Academic integrity: attitudes and practices of students of a public university in Honduras

Miguel Landa-Blanco, Cindy Santos-Midence, Ana Landa Blanco


Academic integrity should be a structural value for all higher education institutions. The present study describes the prevalence of, and attitudes towards, cheating, plagiarism and authorship misbehaviors in a sample of students from a public university in Honduras. This was conducted through a non-experimental quantitative methodology, using questionnaires. Results suggest that a considerable amount of the participants admitted they had either cheated on an assignment/test or helped someone else do it. Participants rated paying someone else to do one’s test as the most severe of the listed academic misbehaviors, followed by plagiarism, granting undeserved authorship, and data fabrication. Respondents with prior cheating experience tend to be more indulgent when rating the severity of those acts. Most students reported they had been warned about cheating on tests, assignments and plagiarism. Comparisons are also made by student’s sex and age. Results are discussed according to their implications for higher education institutions.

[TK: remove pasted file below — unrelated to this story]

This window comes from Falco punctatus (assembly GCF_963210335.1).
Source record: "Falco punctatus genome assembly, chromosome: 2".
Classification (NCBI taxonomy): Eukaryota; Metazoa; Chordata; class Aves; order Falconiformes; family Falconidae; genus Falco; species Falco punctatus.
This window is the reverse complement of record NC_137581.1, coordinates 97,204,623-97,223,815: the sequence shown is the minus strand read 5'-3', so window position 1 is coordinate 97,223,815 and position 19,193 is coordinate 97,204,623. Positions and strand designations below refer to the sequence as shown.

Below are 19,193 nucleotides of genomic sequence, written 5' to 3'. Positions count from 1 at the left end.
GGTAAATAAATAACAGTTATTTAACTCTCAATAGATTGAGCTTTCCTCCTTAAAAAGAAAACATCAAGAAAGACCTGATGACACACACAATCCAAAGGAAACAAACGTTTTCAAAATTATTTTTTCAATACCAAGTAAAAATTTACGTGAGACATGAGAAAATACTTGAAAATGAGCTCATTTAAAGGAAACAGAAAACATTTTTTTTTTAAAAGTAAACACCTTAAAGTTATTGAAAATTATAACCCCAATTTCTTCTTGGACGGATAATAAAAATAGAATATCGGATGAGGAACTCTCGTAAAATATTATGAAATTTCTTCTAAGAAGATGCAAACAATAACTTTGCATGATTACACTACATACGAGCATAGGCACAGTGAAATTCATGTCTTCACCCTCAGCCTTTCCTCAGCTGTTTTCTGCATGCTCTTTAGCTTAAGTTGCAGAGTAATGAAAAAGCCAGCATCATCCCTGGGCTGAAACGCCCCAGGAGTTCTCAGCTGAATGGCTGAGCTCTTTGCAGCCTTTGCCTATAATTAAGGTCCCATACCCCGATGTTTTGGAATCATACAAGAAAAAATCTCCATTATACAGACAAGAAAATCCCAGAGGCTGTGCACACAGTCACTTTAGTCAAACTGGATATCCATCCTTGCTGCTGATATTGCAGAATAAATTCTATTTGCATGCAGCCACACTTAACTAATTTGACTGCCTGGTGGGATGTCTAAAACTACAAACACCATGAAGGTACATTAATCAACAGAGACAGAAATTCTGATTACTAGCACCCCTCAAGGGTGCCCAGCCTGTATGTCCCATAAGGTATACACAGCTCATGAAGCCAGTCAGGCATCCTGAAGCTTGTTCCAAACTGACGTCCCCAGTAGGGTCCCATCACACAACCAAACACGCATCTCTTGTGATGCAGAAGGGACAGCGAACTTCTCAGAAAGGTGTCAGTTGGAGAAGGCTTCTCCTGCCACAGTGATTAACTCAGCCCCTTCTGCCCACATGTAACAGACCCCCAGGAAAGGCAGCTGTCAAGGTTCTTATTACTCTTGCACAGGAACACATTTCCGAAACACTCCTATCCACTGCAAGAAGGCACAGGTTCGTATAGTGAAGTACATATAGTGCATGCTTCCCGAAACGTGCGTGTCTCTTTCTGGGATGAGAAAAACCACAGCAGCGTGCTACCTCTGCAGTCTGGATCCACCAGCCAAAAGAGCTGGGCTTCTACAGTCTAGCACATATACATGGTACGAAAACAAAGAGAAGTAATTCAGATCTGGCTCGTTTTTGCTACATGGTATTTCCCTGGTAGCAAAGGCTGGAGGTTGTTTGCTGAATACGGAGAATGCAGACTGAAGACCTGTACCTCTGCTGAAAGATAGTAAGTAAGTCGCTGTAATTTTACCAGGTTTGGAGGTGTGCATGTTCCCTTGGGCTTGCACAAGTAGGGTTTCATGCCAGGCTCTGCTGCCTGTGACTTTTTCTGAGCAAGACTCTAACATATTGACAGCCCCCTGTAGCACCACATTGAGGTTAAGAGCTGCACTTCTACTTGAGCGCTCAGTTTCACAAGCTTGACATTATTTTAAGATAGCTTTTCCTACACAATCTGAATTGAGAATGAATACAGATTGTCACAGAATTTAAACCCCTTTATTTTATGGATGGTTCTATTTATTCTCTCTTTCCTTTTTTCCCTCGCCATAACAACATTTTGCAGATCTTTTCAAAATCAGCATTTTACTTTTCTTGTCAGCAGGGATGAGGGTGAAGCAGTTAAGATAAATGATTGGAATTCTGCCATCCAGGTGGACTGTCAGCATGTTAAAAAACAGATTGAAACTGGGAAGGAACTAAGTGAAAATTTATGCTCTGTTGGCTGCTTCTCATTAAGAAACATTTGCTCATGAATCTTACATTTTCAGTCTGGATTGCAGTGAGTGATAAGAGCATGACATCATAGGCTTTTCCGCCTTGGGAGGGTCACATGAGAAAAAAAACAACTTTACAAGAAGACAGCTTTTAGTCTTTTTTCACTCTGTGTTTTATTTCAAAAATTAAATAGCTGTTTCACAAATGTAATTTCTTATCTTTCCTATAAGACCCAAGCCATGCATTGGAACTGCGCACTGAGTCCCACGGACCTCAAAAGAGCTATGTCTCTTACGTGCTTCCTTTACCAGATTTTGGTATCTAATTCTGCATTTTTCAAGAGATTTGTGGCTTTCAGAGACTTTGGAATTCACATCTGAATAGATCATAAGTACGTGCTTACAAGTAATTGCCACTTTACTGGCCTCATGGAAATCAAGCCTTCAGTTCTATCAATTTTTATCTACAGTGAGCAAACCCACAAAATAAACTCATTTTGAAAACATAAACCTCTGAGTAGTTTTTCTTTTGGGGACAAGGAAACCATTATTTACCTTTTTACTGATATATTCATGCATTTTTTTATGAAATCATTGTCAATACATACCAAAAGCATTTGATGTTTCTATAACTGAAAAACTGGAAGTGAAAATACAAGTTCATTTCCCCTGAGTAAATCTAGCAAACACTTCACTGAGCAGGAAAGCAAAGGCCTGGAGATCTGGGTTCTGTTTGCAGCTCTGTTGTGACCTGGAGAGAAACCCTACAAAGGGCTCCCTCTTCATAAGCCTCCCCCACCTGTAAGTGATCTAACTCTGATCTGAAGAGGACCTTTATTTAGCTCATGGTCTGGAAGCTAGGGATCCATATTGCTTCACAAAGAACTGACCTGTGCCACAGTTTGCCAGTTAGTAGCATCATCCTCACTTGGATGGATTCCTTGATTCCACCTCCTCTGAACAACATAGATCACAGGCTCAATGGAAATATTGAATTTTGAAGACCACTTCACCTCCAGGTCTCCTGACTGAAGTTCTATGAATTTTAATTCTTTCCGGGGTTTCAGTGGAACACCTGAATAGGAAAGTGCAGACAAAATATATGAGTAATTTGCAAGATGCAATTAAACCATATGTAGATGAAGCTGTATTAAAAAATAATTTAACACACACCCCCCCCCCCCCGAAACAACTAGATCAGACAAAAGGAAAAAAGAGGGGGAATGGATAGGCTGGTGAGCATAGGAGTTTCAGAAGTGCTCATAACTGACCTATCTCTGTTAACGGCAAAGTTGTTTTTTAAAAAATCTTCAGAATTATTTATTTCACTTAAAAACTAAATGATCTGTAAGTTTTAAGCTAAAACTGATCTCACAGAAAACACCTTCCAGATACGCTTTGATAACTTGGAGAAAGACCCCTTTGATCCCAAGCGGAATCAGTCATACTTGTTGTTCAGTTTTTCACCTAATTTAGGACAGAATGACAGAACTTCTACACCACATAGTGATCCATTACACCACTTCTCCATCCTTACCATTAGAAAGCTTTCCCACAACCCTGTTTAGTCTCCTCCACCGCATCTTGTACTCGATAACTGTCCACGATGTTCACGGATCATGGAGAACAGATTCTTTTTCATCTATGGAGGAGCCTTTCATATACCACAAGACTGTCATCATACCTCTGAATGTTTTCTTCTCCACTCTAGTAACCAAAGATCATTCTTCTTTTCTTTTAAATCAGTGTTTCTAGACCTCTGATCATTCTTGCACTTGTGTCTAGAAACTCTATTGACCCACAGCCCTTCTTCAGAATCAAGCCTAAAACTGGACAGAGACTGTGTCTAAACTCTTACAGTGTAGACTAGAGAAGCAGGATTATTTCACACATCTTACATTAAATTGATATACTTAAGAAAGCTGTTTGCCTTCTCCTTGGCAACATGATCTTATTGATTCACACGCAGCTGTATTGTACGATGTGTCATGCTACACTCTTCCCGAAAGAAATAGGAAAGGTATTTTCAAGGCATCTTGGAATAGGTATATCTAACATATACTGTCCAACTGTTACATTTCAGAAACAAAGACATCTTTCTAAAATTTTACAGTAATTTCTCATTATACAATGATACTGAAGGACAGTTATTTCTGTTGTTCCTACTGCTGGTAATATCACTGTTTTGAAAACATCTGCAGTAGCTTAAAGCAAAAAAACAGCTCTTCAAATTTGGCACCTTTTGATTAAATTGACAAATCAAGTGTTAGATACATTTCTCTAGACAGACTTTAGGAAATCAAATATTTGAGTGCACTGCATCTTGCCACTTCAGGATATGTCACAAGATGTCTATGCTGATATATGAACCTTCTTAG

Academic integrity, plagiarism, cheating, education, ethics.

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ACADEMIA | eISSN: 2241-1402 | Higher Education Policy Network

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